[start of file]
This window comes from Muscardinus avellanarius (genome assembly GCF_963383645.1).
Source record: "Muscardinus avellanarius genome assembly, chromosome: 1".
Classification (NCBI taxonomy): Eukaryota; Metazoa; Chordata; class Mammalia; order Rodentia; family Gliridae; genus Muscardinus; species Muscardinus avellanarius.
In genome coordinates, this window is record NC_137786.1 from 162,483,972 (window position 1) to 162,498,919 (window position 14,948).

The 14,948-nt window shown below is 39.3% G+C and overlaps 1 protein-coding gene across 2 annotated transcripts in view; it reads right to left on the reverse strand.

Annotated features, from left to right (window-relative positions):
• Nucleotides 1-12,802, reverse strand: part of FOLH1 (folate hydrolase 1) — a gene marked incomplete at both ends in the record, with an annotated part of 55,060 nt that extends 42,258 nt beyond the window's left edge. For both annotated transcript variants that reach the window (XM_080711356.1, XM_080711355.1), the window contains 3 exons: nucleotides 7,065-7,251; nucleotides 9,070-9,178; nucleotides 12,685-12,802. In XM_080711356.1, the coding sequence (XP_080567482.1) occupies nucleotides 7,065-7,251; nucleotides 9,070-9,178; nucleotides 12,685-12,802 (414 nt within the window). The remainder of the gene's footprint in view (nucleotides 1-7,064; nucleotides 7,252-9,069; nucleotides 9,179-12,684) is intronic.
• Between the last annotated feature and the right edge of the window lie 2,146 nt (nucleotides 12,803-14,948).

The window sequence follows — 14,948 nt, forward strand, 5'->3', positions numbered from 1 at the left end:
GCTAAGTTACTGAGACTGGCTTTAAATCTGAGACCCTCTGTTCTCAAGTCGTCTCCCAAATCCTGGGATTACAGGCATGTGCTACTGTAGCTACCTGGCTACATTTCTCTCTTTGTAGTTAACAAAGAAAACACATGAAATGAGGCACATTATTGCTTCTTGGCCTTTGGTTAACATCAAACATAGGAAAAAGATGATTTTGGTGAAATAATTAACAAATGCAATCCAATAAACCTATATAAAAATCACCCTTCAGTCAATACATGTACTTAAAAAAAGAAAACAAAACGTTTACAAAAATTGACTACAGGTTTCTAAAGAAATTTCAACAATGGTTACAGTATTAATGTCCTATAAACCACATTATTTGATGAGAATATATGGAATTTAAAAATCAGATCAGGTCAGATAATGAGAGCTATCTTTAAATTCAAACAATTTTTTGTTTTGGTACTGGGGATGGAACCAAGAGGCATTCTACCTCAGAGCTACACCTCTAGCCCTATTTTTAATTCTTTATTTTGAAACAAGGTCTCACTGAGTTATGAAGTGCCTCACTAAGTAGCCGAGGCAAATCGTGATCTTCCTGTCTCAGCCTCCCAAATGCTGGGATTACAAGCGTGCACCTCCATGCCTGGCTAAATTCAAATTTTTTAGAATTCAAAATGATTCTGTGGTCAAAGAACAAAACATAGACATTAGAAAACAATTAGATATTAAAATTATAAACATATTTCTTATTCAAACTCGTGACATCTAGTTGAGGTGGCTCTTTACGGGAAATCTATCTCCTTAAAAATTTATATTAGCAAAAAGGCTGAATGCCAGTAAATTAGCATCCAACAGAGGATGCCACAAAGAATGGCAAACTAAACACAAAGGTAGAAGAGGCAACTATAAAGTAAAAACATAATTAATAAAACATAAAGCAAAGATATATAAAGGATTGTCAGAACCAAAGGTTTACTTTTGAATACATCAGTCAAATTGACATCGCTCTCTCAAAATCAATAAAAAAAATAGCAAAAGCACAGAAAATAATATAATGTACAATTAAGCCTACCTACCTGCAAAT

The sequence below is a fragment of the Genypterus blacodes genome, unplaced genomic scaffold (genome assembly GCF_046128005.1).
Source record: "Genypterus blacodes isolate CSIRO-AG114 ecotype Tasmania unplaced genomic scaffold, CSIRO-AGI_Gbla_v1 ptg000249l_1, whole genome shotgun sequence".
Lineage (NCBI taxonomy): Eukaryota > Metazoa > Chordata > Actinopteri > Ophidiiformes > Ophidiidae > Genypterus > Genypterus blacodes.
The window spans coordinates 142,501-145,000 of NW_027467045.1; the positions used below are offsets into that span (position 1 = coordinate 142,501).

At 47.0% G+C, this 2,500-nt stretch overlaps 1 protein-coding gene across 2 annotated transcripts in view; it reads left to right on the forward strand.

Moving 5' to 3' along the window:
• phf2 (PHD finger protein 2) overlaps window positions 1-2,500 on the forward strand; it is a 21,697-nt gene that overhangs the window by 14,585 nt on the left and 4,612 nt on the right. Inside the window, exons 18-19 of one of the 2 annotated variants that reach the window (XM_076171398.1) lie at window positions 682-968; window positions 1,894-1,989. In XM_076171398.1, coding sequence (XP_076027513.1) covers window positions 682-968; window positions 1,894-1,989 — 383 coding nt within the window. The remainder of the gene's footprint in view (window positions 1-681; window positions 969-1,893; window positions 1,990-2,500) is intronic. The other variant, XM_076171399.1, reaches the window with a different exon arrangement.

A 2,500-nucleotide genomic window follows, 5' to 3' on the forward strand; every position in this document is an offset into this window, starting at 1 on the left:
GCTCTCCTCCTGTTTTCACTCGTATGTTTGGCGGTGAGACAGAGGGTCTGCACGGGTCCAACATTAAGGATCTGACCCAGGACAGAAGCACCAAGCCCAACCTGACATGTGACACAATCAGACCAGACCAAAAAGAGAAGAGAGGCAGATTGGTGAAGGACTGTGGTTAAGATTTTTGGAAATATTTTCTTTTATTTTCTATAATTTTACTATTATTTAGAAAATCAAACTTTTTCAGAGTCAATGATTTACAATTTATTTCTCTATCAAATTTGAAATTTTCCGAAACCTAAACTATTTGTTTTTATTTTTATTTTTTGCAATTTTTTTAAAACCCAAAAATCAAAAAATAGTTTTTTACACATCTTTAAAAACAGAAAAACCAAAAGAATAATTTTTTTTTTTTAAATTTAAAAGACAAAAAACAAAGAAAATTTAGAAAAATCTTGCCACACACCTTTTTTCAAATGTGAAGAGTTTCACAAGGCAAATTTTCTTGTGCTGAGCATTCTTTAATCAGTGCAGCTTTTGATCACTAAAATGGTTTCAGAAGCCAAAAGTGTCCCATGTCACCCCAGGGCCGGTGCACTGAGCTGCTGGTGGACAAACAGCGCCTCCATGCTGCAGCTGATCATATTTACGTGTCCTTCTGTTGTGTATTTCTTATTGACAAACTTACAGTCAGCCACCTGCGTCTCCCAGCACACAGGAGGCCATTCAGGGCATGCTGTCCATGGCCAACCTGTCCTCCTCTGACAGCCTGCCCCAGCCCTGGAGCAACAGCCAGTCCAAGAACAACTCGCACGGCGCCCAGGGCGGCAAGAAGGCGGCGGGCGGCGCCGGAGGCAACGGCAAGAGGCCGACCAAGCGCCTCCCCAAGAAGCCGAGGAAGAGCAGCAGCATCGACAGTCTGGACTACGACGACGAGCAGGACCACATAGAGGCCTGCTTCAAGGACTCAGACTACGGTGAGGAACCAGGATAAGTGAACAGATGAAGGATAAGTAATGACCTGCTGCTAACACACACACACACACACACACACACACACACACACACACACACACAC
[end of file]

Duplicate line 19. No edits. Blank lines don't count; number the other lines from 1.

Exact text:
GCTCTCCTCCTGTTTTCACTCGTATGTTTGGCGGTGAGACAGAGGGTCTGCACGGGTCCAACATTAAGGATCTGACCCAGGACAGAAGCACCAAGCCCAACCTGACATGTGACACAATCAGACCAGACCAAAAAGAGAAGAGAGGCAGATTGGTGAAGGACTGTGGTTAAGATTTTTGGAAATATTTTCTTTTATTTTCTATAATTTTACTATTATTTAGAAAATCAAACTTTTTCAGAGTCAATGATTTACAATTTATTTCTCTATCAAATTTGAAATTTTCCGAAACCTAAACTATTTGTTTTTATTTTTATTTTTTGCAATTTTTTTAAAACCCAAAAATCAAAAAATAGTTTTTTACACATCTTTAAAAACAGAAAAACCAAAAGAATAATTTTTTTTTTTTAAATTTAAAAGACAAAAAACAAAGAAAATTTAGAAAAATCTTGCCACACACCTTTTTTCAAATGTGAAGAGTTTCACAAGGCAAATTTTCTTGTGCTGAGCATTCTTTAATCAGTGCAGCTTTTGATCACTAAAATGGTTTCAGAAGCCAAAAGTGTCCCATGTCACCCCAGGGCCGGTGCACTGAGCTGCTGGTGGACAAACAGCGCCTCCATGCTGCAGCTGATCATATTTACGTGTCCTTCTGTTGTGTATTTCTTATTGACAAACTTACAGTCAGCCACCTGCGTCTCCCAGCACACAGGAGGCCATTCAGGGCATGCTGTCCATGGCCAACCTGTCCTCCTCTGACAGCCTGCCCCAGCCCTGGAGCAACAGCCAGTCCAAGAACAACTCGCACGGCGCCCAGGGCGGCAAGAAGGCGGCGGGCGGCGCCGGAGGCAACGGCAAGAGGCCGACCAAGCGCCTCCCCAAGAAGCCGAGGAAGAGCAGCAGCATCGACAGTCTGGACTACGACGACGAGCAGGACCACATAGAGGCCTGCTTCAAGGACTCAGACTACGGTGAGGAACCAGGATAAGTGAACAGATGAAGGATAAGTAATGACCTGCTGCTAACACACACACACACACACACACACACACACACACACACACACACACAC